The Business Secretary, Vince Cable, raised the hopes of pub tenants earlier this year when he expressed a determination to reform the pub industry. No less than four select committees had found that pub tenants were badly treated as a matter of routine by pubcos who were - I won't mince words - ripping them off good style, as I have reported several times previously. As self regulation was deemed to have failed tenants, Cable told the Commons that a statutory code was required, and this announcement was welcomed on all sides of the House.
The Chancellor, George Osborne, has decided to intervene in the issue: as he is wary of introducing what he sees as unnecessary burdens on business, he has delayed the introduction of the statutory code and independent adjudicator because he doesn't want to impose more red tape on the industry.
The big pubcos such as Enterprise and Punch Taverns have organised an expensive and, it seems, effective lobby of the chancellor and it looks as though it may have paid off. The code was intended to cover rents and the prices publicans pay for beer, and the adjudicator's job would be to investigate disputes between pub companies and tenants with the power to impose fines if necessary.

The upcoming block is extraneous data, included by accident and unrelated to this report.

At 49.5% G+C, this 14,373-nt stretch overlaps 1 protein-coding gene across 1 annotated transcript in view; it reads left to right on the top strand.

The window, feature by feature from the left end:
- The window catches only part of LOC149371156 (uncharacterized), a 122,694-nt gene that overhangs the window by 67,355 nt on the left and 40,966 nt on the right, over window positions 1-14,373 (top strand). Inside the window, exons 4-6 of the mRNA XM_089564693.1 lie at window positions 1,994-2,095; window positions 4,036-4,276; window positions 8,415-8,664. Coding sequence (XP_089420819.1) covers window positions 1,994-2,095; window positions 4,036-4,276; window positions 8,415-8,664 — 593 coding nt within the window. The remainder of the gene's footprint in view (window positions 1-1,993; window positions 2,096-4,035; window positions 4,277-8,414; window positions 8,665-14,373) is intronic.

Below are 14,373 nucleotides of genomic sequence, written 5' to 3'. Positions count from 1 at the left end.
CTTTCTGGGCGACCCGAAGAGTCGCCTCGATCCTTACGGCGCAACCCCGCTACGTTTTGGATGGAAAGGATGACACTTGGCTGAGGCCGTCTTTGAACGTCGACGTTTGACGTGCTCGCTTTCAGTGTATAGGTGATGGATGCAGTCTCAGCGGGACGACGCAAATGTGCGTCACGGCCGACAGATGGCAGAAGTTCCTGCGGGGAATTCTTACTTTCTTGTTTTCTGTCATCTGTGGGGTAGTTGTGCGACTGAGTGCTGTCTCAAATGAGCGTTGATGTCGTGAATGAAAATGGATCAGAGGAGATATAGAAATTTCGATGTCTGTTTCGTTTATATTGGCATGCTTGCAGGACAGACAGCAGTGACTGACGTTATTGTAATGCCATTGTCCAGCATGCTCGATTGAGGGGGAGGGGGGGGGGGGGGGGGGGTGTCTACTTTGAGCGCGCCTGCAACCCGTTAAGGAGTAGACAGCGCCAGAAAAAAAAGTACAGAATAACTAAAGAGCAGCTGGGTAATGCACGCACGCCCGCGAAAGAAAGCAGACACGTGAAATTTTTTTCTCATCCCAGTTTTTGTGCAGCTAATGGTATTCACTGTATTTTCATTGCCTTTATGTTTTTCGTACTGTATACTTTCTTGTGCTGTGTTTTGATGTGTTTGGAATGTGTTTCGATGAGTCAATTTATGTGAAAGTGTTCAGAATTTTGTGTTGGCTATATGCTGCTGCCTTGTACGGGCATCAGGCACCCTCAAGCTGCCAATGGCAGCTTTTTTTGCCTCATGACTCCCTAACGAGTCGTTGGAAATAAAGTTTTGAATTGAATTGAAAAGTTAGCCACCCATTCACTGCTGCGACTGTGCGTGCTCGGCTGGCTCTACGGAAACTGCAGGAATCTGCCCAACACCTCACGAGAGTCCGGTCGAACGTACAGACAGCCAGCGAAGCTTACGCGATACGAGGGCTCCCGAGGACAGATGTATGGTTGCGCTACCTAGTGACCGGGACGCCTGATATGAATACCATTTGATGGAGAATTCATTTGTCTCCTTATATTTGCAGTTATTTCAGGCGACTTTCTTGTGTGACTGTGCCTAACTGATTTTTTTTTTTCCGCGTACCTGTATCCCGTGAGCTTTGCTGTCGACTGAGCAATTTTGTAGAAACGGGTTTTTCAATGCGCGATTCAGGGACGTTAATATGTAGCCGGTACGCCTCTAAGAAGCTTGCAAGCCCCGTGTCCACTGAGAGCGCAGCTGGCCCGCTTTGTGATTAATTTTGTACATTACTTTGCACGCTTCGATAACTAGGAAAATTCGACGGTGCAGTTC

To refuse to impose "red tape" in a situation where exploitation is acknowledged and, indeed, obvious to observers is putting dogma before livelihoods and communities. So who said ideological intransigence in the face of reality was a preserve of the Left?
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